Gillian Robespierre’s 2014 romantic comedy “Obvious Child” seamlessly portrays the difficult realities of young adult life, complete with heartbreak, job instability and unplanned pregnancy. “Obvious Child,” with its frank discussion of abortion and reproductive rights, earns a solid place alongside other romantic comedies like Michael Showalter’s 2017 film “The Big Sick,” handling serious issues with heart, thought and care, while remaining funny and alive all the while.
The film concerns a young fledgling stand-up comedian named Donna Stern (Jenny Slate), who, after being cheated on, broken up with and informed that the bookstore she works at is mere weeks away from closing, is left to pick up the pieces of her slowly crumbling life. In the midst of a downward spiral filled with booze and light stalking of her ex, Donna meets a man named Max (Jake Lacy), who is kind, considerate and enjoys Donna’s immature sense of humor. After a one-night stand results in an unplanned pregnancy, the film’s direction is set.
Sprinkled with heart-wrenching moments, “Obvious Child” is lent a relatability that balances hardship with humor through Slate’s performance as Donna, whose unwavering decision to get an abortion provides much of the film’s emotional core. After her doctor confirms her pregnancy, Donna asks to receive an abortion without hesitation. Even when informed of the availability of other options, Donna’s mind remains unchanged.
It is during this scene — as Donna sits in the sterile hospital room, surrounded by infographics, consumed by artificial light and crying over the cost of the procedure she undoubtedly knows she needs — that many viewers have the opportunity to see themselves in Donna.
The romantic comedy genre tends to feel saturated with the notion of “happily ever after” and doing all it takes to “make it work,” even as it relates to unwanted pregnancy. More often than not, unintentional or unwanted pregnancies are at first met with shock but ultimately result in carrying the pregnancy to term. The question of “What do you want to do?” is almost never raised and if it is, the immediate answer is to reorient one’s life to accommodate a baby.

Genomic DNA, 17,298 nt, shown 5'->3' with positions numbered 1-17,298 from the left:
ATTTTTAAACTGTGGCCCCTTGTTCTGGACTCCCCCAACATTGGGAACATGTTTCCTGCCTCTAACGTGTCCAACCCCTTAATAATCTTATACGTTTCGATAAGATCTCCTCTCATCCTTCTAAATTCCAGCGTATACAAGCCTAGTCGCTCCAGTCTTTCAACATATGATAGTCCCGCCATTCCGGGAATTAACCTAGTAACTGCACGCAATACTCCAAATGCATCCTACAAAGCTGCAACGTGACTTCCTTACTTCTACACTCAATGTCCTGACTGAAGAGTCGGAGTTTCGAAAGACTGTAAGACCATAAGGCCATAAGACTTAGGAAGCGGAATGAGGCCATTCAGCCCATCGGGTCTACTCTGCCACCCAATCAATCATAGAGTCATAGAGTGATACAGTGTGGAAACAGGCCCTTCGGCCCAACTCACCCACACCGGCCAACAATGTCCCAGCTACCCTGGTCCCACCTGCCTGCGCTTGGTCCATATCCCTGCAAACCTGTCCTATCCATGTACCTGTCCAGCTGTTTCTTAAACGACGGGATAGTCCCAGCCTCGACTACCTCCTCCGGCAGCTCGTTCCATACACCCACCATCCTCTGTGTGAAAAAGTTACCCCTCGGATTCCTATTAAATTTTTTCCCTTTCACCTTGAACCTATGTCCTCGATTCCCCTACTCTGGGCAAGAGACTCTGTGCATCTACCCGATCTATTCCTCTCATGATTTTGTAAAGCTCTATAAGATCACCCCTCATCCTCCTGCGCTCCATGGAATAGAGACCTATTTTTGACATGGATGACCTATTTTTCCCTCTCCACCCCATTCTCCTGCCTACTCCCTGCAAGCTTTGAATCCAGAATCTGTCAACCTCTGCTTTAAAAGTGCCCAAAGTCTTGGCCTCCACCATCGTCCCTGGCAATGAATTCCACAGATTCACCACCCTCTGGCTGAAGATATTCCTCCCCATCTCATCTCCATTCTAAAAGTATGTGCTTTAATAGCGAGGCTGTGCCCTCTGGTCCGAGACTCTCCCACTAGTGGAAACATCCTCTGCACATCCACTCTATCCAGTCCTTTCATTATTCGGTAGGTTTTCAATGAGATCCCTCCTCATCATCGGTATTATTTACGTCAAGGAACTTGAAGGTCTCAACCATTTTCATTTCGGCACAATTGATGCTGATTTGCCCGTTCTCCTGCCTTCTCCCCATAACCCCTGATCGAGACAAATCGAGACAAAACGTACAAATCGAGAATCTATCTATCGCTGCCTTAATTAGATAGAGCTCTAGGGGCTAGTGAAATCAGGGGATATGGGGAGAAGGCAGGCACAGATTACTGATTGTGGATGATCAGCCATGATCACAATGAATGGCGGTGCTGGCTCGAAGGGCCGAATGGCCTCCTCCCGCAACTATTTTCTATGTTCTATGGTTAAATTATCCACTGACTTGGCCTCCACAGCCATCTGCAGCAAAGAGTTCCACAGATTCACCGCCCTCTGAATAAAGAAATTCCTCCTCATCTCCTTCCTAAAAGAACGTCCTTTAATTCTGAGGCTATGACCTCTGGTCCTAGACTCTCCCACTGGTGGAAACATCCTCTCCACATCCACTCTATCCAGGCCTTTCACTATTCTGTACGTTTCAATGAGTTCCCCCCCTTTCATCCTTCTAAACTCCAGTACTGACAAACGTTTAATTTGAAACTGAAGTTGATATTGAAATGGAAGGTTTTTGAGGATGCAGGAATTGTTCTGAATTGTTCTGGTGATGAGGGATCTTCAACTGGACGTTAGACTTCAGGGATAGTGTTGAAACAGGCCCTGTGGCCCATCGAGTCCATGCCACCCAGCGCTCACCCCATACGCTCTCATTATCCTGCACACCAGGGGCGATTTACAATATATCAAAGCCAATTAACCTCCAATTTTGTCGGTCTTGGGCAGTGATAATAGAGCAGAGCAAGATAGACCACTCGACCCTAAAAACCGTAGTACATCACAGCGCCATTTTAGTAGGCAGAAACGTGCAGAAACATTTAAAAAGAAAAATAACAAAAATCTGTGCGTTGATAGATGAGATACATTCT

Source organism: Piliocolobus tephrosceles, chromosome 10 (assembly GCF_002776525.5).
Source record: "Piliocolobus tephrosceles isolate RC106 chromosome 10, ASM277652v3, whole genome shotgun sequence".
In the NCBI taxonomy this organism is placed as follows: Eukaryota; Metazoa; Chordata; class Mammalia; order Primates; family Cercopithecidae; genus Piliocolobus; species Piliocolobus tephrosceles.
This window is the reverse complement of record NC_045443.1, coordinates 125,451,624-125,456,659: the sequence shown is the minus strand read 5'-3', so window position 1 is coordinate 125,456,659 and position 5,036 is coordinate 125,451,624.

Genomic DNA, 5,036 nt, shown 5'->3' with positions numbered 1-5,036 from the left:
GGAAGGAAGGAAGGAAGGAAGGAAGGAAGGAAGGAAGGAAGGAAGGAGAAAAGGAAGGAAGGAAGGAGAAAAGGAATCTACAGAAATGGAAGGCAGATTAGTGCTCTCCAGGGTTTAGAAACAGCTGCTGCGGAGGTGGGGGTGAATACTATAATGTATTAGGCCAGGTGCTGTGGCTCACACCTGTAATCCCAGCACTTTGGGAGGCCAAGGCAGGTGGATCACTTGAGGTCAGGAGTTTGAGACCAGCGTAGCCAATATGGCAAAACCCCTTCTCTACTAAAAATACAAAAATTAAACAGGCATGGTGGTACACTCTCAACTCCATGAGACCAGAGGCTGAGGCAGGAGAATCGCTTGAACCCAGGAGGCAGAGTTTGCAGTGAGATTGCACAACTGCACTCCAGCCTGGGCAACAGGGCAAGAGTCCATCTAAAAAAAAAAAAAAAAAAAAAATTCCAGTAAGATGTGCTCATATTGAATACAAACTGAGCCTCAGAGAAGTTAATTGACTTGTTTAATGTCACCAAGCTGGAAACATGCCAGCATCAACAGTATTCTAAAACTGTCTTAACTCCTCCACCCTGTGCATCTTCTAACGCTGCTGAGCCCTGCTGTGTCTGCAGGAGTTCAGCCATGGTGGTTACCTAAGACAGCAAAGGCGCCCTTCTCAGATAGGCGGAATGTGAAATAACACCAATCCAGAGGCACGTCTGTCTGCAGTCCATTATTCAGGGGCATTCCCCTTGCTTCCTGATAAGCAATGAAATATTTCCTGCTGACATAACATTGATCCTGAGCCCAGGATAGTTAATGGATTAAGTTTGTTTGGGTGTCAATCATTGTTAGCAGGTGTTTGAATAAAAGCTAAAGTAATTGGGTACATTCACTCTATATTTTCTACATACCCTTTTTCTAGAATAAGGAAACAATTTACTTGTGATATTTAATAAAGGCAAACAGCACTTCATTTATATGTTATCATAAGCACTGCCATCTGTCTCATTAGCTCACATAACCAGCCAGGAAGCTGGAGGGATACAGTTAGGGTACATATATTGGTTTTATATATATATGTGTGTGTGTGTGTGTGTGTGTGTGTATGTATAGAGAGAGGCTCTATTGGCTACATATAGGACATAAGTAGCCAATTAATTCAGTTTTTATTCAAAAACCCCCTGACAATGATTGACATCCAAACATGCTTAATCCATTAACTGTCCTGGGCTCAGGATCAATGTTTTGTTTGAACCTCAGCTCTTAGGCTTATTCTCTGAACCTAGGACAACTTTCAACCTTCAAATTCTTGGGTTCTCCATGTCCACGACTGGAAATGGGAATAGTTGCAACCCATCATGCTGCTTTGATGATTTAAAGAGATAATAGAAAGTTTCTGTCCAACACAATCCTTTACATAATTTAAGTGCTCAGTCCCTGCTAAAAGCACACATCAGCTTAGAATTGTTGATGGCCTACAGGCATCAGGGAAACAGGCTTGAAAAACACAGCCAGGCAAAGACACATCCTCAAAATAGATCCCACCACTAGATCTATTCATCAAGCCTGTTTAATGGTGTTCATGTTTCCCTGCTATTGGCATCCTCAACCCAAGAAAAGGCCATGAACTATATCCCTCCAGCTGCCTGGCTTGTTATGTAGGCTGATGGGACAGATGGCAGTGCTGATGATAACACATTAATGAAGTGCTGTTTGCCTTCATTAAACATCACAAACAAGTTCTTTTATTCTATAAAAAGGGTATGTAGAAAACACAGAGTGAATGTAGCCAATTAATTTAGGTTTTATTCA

It is for this reason that Robespierre’s “Obvious Child” is so vital to the genre and to movie watchers alike, as it sets itself apart from the traditional romantic comedy arc.
As the country continues to reel from the recent overturn of Roe v. Wade, it is essential that we recognize the importance of choice. “Obvious Child” is a crucial addition to the canon of romantic comedies because it actively works to destigmatize abortion and highlight the support and community available to those who recieve them.
This is particularly evident in the recovery room scene, as Donna sits side by side with people dressed in pink hospital gowns, all having made the same choice under varying circumstances. Rather than experiencing melancholy or regret, Donna sips her water and shares a brief and telling smile with a woman across the room, as if to signal a sense of solidarity and hope.
While much of the point of romantic comedies is to make the viewer feel good through escapism and unrealistic circumstances, there is a desperate need for films within the genre to bring us that same feeling by showing us that we are not alone in our experiences and that we are each deserving of a happy ending. Lucky for us, “Obvious Child” does just that.
Sierra Martinez is a freelance reporter at the Daily Lobo. She can be contacted at firstname.lastname@example.org
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